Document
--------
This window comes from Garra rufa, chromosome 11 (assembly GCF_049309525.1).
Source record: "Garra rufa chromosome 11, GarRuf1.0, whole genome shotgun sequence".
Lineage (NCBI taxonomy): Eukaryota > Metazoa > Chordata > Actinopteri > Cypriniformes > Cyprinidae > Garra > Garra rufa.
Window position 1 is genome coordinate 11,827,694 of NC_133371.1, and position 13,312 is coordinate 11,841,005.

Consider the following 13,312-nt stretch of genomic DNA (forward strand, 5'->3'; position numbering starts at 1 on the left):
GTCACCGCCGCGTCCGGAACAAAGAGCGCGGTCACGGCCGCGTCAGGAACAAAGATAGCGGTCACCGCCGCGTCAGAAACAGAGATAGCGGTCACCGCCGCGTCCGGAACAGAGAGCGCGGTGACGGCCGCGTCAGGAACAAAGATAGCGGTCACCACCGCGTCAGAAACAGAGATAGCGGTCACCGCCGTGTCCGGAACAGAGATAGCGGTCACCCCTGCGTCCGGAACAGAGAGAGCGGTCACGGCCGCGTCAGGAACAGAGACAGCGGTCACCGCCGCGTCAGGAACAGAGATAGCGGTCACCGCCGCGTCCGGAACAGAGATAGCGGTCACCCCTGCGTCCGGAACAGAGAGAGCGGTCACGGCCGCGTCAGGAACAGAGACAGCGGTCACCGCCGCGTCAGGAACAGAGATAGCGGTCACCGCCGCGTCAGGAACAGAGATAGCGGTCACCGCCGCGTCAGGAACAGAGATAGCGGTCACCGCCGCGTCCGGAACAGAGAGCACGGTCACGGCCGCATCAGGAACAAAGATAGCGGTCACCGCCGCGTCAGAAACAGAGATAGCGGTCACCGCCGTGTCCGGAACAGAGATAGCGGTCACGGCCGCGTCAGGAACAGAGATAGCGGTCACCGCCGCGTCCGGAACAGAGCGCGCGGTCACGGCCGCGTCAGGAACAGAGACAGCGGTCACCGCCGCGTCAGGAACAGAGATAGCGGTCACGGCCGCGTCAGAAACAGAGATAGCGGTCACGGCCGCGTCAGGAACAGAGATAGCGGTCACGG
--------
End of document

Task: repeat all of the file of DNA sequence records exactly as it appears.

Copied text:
This window comes from Garra rufa, chromosome 11 (assembly GCF_049309525.1).
Source record: "Garra rufa chromosome 11, GarRuf1.0, whole genome shotgun sequence".
Lineage (NCBI taxonomy): Eukaryota > Metazoa > Chordata > Actinopteri > Cypriniformes > Cyprinidae > Garra > Garra rufa.
Window position 1 is genome coordinate 11,827,694 of NC_133371.1, and position 13,312 is coordinate 11,841,005.

Consider the following 13,312-nt stretch of genomic DNA (forward strand, 5'->3'; position numbering starts at 1 on the left):
GTCACCGCCGCGTCCGGAACAAAGAGCGCGGTCACGGCCGCGTCAGGAACAAAGATAGCGGTCACCGCCGCGTCAGAAACAGAGATAGCGGTCACCGCCGCGTCCGGAACAGAGAGCGCGGTGACGGCCGCGTCAGGAACAAAGATAGCGGTCACCACCGCGTCAGAAACAGAGATAGCGGTCACCGCCGTGTCCGGAACAGAGATAGCGGTCACCCCTGCGTCCGGAACAGAGAGAGCGGTCACGGCCGCGTCAGGAACAGAGACAGCGGTCACCGCCGCGTCAGGAACAGAGATAGCGGTCACCGCCGCGTCCGGAACAGAGATAGCGGTCACCCCTGCGTCCGGAACAGAGAGAGCGGTCACGGCCGCGTCAGGAACAGAGACAGCGGTCACCGCCGCGTCAGGAACAGAGATAGCGGTCACCGCCGCGTCAGGAACAGAGATAGCGGTCACCGCCGCGTCAGGAACAGAGATAGCGGTCACCGCCGCGTCCGGAACAGAGAGCACGGTCACGGCCGCATCAGGAACAAAGATAGCGGTCACCGCCGCGTCAGAAACAGAGATAGCGGTCACCGCCGTGTCCGGAACAGAGATAGCGGTCACGGCCGCGTCAGGAACAGAGATAGCGGTCACCGCCGCGTCCGGAACAGAGCGCGCGGTCACGGCCGCGTCAGGAACAGAGACAGCGGTCACCGCCGCGTCAGGAACAGAGATAGCGGTCACGGCCGCGTCAGAAACAGAGATAGCGGTCACGGCCGCGTCAGGAACAGAGATAGCGGTCACGG